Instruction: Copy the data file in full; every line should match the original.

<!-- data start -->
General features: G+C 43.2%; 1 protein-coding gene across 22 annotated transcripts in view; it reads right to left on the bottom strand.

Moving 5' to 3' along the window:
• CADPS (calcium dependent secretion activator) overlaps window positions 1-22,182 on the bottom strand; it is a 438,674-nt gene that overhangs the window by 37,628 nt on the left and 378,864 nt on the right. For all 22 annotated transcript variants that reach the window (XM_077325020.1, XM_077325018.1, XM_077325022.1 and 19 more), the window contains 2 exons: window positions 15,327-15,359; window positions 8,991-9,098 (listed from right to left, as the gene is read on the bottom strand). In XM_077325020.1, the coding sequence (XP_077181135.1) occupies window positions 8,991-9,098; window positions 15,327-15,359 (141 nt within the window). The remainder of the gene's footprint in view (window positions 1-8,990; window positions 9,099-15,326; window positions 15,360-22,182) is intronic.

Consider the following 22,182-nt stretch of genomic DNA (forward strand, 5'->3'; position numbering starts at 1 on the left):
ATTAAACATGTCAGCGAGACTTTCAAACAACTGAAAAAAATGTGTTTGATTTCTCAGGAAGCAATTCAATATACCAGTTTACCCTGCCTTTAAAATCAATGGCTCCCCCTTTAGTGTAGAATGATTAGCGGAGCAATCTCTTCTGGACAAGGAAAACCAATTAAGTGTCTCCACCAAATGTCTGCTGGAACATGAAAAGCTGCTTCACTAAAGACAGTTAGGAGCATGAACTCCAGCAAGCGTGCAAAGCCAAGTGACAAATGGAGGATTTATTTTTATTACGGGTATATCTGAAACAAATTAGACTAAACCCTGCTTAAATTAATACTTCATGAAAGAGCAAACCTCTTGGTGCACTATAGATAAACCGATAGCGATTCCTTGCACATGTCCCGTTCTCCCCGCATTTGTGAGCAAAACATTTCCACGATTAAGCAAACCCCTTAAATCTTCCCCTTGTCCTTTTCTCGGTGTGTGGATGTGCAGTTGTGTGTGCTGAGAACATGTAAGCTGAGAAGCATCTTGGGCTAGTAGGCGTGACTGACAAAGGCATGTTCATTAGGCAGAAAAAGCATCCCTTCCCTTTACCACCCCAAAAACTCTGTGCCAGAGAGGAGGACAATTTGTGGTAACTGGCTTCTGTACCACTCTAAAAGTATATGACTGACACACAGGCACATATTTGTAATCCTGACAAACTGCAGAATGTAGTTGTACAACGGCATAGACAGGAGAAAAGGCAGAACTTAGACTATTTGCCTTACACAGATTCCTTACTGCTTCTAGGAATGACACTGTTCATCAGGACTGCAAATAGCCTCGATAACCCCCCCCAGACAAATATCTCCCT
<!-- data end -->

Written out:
General features: G+C 43.2%; 1 protein-coding gene across 22 annotated transcripts in view; it reads right to left on the bottom strand.

Moving 5' to 3' along the window:
• CADPS (calcium dependent secretion activator) overlaps window positions 1-22,182 on the bottom strand; it is a 438,674-nt gene that overhangs the window by 37,628 nt on the left and 378,864 nt on the right. For all 22 annotated transcript variants that reach the window (XM_077325020.1, XM_077325018.1, XM_077325022.1 and 19 more), the window contains 2 exons: window positions 15,327-15,359; window positions 8,991-9,098 (listed from right to left, as the gene is read on the bottom strand). In XM_077325020.1, the coding sequence (XP_077181135.1) occupies window positions 8,991-9,098; window positions 15,327-15,359 (141 nt within the window). The remainder of the gene's footprint in view (window positions 1-8,990; window positions 9,099-15,326; window positions 15,360-22,182) is intronic.

Consider the following 22,182-nt stretch of genomic DNA (forward strand, 5'->3'; position numbering starts at 1 on the left):
ATTAAACATGTCAGCGAGACTTTCAAACAACTGAAAAAAATGTGTTTGATTTCTCAGGAAGCAATTCAATATACCAGTTTACCCTGCCTTTAAAATCAATGGCTCCCCCTTTAGTGTAGAATGATTAGCGGAGCAATCTCTTCTGGACAAGGAAAACCAATTAAGTGTCTCCACCAAATGTCTGCTGGAACATGAAAAGCTGCTTCACTAAAGACAGTTAGGAGCATGAACTCCAGCAAGCGTGCAAAGCCAAGTGACAAATGGAGGATTTATTTTTATTACGGGTATATCTGAAACAAATTAGACTAAACCCTGCTTAAATTAATACTTCATGAAAGAGCAAACCTCTTGGTGCACTATAGATAAACCGATAGCGATTCCTTGCACATGTCCCGTTCTCCCCGCATTTGTGAGCAAAACATTTCCACGATTAAGCAAACCCCTTAAATCTTCCCCTTGTCCTTTTCTCGGTGTGTGGATGTGCAGTTGTGTGTGCTGAGAACATGTAAGCTGAGAAGCATCTTGGGCTAGTAGGCGTGACTGACAAAGGCATGTTCATTAGGCAGAAAAAGCATCCCTTCCCTTTACCACCCCAAAAACTCTGTGCCAGAGAGGAGGACAATTTGTGGTAACTGGCTTCTGTACCACTCTAAAAGTATATGACTGACACACAGGCACATATTTGTAATCCTGACAAACTGCAGAATGTAGTTGTACAACGGCATAGACAGGAGAAAAGGCAGAACTTAGACTATTTGCCTTACACAGATTCCTTACTGCTTCTAGGAATGACACTGTTCATCAGGACTGCAAATAGCCTCGATAACCCCCCCCAGACAAATATCTCCCT